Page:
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New York students rally for public higher ed investments

Students and advocates for public higher education rally at the New York State Capitol
Lucas Willard
/
WAMC
Students and advocates for public higher education rally at the New York State Capitol

Student advocates gathered at the New York State Capitol in Albany to rally behind a New Deal for public higher education in the state.

With an April 1st budget deadline looming, advocates rallied on the Million Dollar Staircase Thursday, calling for a tuition freeze at the state’s public colleges and universities.

“Hey hey, ho ho. Tuition hikes have got to go!”

Governor Kathy Hochul’s 2024 budget proposes big investments for SUNY and CUNY campuses, including $1.5 billion for new capital projects, $270 million in new annual funding for campuses, and a half-billion dollar investment in a matching fund for contributions at SUNY’s four university centers.

But the plan also includes a system-wide tuition increase of 3 percent – 6 percent at Albany, Binghamton, Buffalo and Stony Brook.

The administration says the increases are needed to ensure SUNY and CUNY schools are able to invest in their futures in a time of rising costs.

Student advocates say the tuition increases are the wrong idea – and are pushing for free tuition for all.

University at Albany student and SUNY Student Assembly Senior Director of Government Relations Joshua Chan said the so-called New Deal for public higher ed is especially important for immigrant families.

“Our immigrant families came here to give us a better life. Through the public education system with SUNY and CUNY, that’s possible. This budget must include free SUNY, free CUNY, higher TAP increases, and a higher Excelsior [Scholarship] increase as well,” said Chan. “Because those are the mechanisms that promote freedom and liberty across New York State.”

New York’s Excelsior Scholarship program covers tuition for qualifying students at SUNY and CUNY schools, but not college-related expenses like room and board – making financial aid still necessary for many.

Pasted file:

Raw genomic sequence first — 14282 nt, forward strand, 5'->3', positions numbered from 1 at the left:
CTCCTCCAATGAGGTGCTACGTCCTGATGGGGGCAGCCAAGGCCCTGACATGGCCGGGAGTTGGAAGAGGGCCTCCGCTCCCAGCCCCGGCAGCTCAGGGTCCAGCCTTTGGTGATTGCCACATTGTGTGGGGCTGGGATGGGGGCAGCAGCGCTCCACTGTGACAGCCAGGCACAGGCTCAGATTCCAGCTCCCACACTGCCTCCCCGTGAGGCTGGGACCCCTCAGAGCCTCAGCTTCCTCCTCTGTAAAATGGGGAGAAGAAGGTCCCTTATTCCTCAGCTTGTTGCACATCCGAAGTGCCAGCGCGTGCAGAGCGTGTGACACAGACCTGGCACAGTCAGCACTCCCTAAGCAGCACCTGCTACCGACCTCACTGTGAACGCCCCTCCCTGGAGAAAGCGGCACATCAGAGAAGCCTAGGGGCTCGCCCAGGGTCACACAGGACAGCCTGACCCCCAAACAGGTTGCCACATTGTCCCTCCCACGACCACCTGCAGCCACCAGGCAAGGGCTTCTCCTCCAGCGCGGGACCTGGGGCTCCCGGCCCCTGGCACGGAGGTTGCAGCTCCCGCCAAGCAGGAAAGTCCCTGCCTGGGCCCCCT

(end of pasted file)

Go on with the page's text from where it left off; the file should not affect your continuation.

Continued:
Ronald Jean-Claude Jr., a Haitian immigrant, spoke about the difficulty he faced in securing financial aid while he was attending community college in Queens.

“I experienced first-hand the struggles that many students face. I had to balance my studies with a job in security, and it was a challenging to find time and meet with advisors. Although I was eligible for financial aid, I had to appeal three times to receive it. This experience made me realize that we need a New Deal for CUNY.”

Sonya Concepcion, a SUNY Cortland student and member of the New York Public Interest Research Group, wants investments in public higher ed to improve student services.

“This issue is really important to me. My first semester, I almost failed out because I didn’t have the mental health services provided for me at SUNY Cortland. There’s only two mental health counselors for all 6,000 of us,” said Concepcion.

The $4.7 billion New Deal for Higher Education has bipartisan support.

Queens Senator Toby Ann Stavisky is Chair of the State Senate Committee on Higher Education. The Democrat touted the legacy of the former New York Governor and President Franklin Roosevelt’s Depression-era economic policy.

“And I’m here today to support the New Deal. Ninety years ago, Franklin Roosevelt took office and put people back to work, put money on the table to buy food. That is what we have to remember because the students are overburdened. The full-time faculty is going down,” said Stavisky.

Long Island Assemblymember Doug Smith, the ranking Republican on the Assembly’s Education Committee, joined the rally. Smith spoke about the university systems’ reliance on adjunct instructors – positions that don’t pay as much as full-time professors.

“We have full-time problems in society that require full-time faculty. Why on earth do we have talented teachers that have to cobble together a schedule at five different campuses just to get by?” asked Smith.

Democratic Queens Senator John Liu hinted at the New Deal for Higher Education being included in the mix during budget negotiations, with the legislature’s budget proposals almost ready.

“We’re gonna keep up the fight, and I think, because of all of you being here, we’re going to see some pretty good news in our one-house next week,” said Liu.

Lucas Willard is a reporter and host at WAMC Northeast Public Radio, which he joined in 2011.
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